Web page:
Seminars in respiratory and critical care medicine vol:24 issue:5 pages:473-88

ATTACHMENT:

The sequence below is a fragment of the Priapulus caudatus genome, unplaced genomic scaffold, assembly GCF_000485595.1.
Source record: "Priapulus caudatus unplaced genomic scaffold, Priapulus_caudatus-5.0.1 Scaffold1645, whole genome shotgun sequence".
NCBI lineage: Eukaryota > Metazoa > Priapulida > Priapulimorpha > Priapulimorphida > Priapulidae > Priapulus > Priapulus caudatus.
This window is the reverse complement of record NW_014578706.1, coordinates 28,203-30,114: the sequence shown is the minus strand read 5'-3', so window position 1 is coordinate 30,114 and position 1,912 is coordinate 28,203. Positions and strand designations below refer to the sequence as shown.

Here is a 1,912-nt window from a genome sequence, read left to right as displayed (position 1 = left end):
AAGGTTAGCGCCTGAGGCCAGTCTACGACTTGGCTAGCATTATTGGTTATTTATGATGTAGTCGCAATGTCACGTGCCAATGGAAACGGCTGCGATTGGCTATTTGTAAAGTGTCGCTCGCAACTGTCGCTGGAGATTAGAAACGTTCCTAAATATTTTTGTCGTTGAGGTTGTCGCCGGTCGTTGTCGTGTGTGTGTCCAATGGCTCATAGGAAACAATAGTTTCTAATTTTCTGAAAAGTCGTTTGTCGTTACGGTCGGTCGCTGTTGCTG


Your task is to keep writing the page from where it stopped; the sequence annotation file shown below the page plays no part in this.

Small airways disease (SAD) is defined as a pathologic condition in which the small conducting airways are affected either primarily or as part of other pulmonary changes. Diagnosis is often difficult because the many histopathologic subtypes that have been described often lack obvious clinical or imaging correlates and because widespread involvement is needed before clinical symptoms and abnormalities on pulmonary function testing occur. High-resolution computed tomography (HRCT) can be helpful to detect, characterize, and quantify small airways involvement. These airways may become visible directly when inflammation of the bronchiolar wall and accompanying exudates develop. Obstruction of the small airways may be detected indirectly by HRCT when it causes regional underventilation resulting in reduced perfusion. This article discusses the direct and indirect HRCT signs of small airways involvement and, based on the fundamental differences between these signs, gives a short review of the HRCT features of the most important diseases that can affect the small airways.